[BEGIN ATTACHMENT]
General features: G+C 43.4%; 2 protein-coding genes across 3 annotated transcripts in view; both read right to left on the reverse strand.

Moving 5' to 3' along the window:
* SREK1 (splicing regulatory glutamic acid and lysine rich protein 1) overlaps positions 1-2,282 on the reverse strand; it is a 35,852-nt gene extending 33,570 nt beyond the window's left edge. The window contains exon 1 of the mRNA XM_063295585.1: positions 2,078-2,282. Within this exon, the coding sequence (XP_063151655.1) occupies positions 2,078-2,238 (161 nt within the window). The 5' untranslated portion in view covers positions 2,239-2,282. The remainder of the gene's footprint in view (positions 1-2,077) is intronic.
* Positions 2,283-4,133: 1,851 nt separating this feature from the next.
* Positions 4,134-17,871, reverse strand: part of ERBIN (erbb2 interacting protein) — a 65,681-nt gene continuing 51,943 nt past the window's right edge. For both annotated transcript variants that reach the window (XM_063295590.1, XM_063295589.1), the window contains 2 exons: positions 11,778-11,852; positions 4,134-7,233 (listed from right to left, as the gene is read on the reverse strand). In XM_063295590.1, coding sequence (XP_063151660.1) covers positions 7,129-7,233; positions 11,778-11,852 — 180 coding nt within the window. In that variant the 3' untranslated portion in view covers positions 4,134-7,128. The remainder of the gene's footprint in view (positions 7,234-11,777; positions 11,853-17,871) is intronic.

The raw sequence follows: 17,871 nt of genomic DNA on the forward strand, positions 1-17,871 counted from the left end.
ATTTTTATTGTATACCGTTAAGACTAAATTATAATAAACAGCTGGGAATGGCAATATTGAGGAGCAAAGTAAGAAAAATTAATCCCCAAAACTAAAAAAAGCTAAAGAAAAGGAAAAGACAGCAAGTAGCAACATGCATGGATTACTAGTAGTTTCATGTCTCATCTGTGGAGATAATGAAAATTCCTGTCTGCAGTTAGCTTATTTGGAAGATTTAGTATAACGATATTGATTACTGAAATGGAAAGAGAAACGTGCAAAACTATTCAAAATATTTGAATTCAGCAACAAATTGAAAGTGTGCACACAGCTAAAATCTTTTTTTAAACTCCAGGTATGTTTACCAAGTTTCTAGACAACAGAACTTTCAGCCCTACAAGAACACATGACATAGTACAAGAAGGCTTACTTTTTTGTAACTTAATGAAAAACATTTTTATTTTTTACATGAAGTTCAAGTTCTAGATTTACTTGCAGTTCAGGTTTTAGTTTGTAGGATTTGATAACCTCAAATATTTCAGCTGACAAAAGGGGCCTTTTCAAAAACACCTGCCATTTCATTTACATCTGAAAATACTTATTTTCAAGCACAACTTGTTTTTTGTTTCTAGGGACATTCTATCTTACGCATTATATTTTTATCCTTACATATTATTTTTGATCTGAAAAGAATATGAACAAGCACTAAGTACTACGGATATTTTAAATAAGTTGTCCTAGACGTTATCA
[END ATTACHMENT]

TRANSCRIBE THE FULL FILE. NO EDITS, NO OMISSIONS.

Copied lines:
General features: G+C 43.4%; 2 protein-coding genes across 3 annotated transcripts in view; both read right to left on the reverse strand.

Moving 5' to 3' along the window:
* SREK1 (splicing regulatory glutamic acid and lysine rich protein 1) overlaps positions 1-2,282 on the reverse strand; it is a 35,852-nt gene extending 33,570 nt beyond the window's left edge. The window contains exon 1 of the mRNA XM_063295585.1: positions 2,078-2,282. Within this exon, the coding sequence (XP_063151655.1) occupies positions 2,078-2,238 (161 nt within the window). The 5' untranslated portion in view covers positions 2,239-2,282. The remainder of the gene's footprint in view (positions 1-2,077) is intronic.
* Positions 2,283-4,133: 1,851 nt separating this feature from the next.
* Positions 4,134-17,871, reverse strand: part of ERBIN (erbb2 interacting protein) — a 65,681-nt gene continuing 51,943 nt past the window's right edge. For both annotated transcript variants that reach the window (XM_063295590.1, XM_063295589.1), the window contains 2 exons: positions 11,778-11,852; positions 4,134-7,233 (listed from right to left, as the gene is read on the reverse strand). In XM_063295590.1, coding sequence (XP_063151660.1) covers positions 7,129-7,233; positions 11,778-11,852 — 180 coding nt within the window. In that variant the 3' untranslated portion in view covers positions 4,134-7,128. The remainder of the gene's footprint in view (positions 7,234-11,777; positions 11,853-17,871) is intronic.

The raw sequence follows: 17,871 nt of genomic DNA on the forward strand, positions 1-17,871 counted from the left end.
ATTTTTATTGTATACCGTTAAGACTAAATTATAATAAACAGCTGGGAATGGCAATATTGAGGAGCAAAGTAAGAAAAATTAATCCCCAAAACTAAAAAAAGCTAAAGAAAAGGAAAAGACAGCAAGTAGCAACATGCATGGATTACTAGTAGTTTCATGTCTCATCTGTGGAGATAATGAAAATTCCTGTCTGCAGTTAGCTTATTTGGAAGATTTAGTATAACGATATTGATTACTGAAATGGAAAGAGAAACGTGCAAAACTATTCAAAATATTTGAATTCAGCAACAAATTGAAAGTGTGCACACAGCTAAAATCTTTTTTTAAACTCCAGGTATGTTTACCAAGTTTCTAGACAACAGAACTTTCAGCCCTACAAGAACACATGACATAGTACAAGAAGGCTTACTTTTTTGTAACTTAATGAAAAACATTTTTATTTTTTACATGAAGTTCAAGTTCTAGATTTACTTGCAGTTCAGGTTTTAGTTTGTAGGATTTGATAACCTCAAATATTTCAGCTGACAAAAGGGGCCTTTTCAAAAACACCTGCCATTTCATTTACATCTGAAAATACTTATTTTCAAGCACAACTTGTTTTTTGTTTCTAGGGACATTCTATCTTACGCATTATATTTTTATCCTTACATATTATTTTTGATCTGAAAAGAATATGAACAAGCACTAAGTACTACGGATATTTTAAATAAGTTGTCCTAGACGTTATCA